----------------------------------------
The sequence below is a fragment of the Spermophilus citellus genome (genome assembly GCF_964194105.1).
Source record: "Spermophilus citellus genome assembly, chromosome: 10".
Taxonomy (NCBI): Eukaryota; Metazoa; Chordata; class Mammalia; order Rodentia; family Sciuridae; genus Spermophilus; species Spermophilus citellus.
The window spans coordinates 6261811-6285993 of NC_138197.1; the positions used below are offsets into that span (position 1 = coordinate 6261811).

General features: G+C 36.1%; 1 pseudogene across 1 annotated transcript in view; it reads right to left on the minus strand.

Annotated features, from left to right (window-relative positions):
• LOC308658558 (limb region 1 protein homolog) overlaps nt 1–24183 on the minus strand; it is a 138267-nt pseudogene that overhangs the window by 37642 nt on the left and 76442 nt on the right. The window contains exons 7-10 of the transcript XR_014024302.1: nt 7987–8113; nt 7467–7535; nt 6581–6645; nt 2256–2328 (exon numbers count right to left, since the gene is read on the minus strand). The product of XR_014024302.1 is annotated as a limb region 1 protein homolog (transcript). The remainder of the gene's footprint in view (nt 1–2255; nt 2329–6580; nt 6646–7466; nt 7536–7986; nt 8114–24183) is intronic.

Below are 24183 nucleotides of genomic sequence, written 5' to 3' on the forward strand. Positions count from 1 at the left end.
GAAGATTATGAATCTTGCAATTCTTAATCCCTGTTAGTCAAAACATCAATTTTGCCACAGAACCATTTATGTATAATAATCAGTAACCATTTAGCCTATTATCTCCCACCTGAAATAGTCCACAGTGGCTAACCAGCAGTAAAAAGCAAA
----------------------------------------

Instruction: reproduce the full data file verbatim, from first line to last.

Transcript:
The sequence below is a fragment of the Spermophilus citellus genome (genome assembly GCF_964194105.1).
Source record: "Spermophilus citellus genome assembly, chromosome: 10".
Taxonomy (NCBI): Eukaryota; Metazoa; Chordata; class Mammalia; order Rodentia; family Sciuridae; genus Spermophilus; species Spermophilus citellus.
The window spans coordinates 6261811-6285993 of NC_138197.1; the positions used below are offsets into that span (position 1 = coordinate 6261811).

General features: G+C 36.1%; 1 pseudogene across 1 annotated transcript in view; it reads right to left on the minus strand.

Annotated features, from left to right (window-relative positions):
• LOC308658558 (limb region 1 protein homolog) overlaps nt 1–24183 on the minus strand; it is a 138267-nt pseudogene that overhangs the window by 37642 nt on the left and 76442 nt on the right. The window contains exons 7-10 of the transcript XR_014024302.1: nt 7987–8113; nt 7467–7535; nt 6581–6645; nt 2256–2328 (exon numbers count right to left, since the gene is read on the minus strand). The product of XR_014024302.1 is annotated as a limb region 1 protein homolog (transcript). The remainder of the gene's footprint in view (nt 1–2255; nt 2329–6580; nt 6646–7466; nt 7536–7986; nt 8114–24183) is intronic.

Below are 24183 nucleotides of genomic sequence, written 5' to 3' on the forward strand. Positions count from 1 at the left end.
GAAGATTATGAATCTTGCAATTCTTAATCCCTGTTAGTCAAAACATCAATTTTGCCACAGAACCATTTATGTATAATAATCAGTAACCATTTAGCCTATTATCTCCCACCTGAAATAGTCCACAGTGGCTAACCAGCAGTAAAAAGCAAA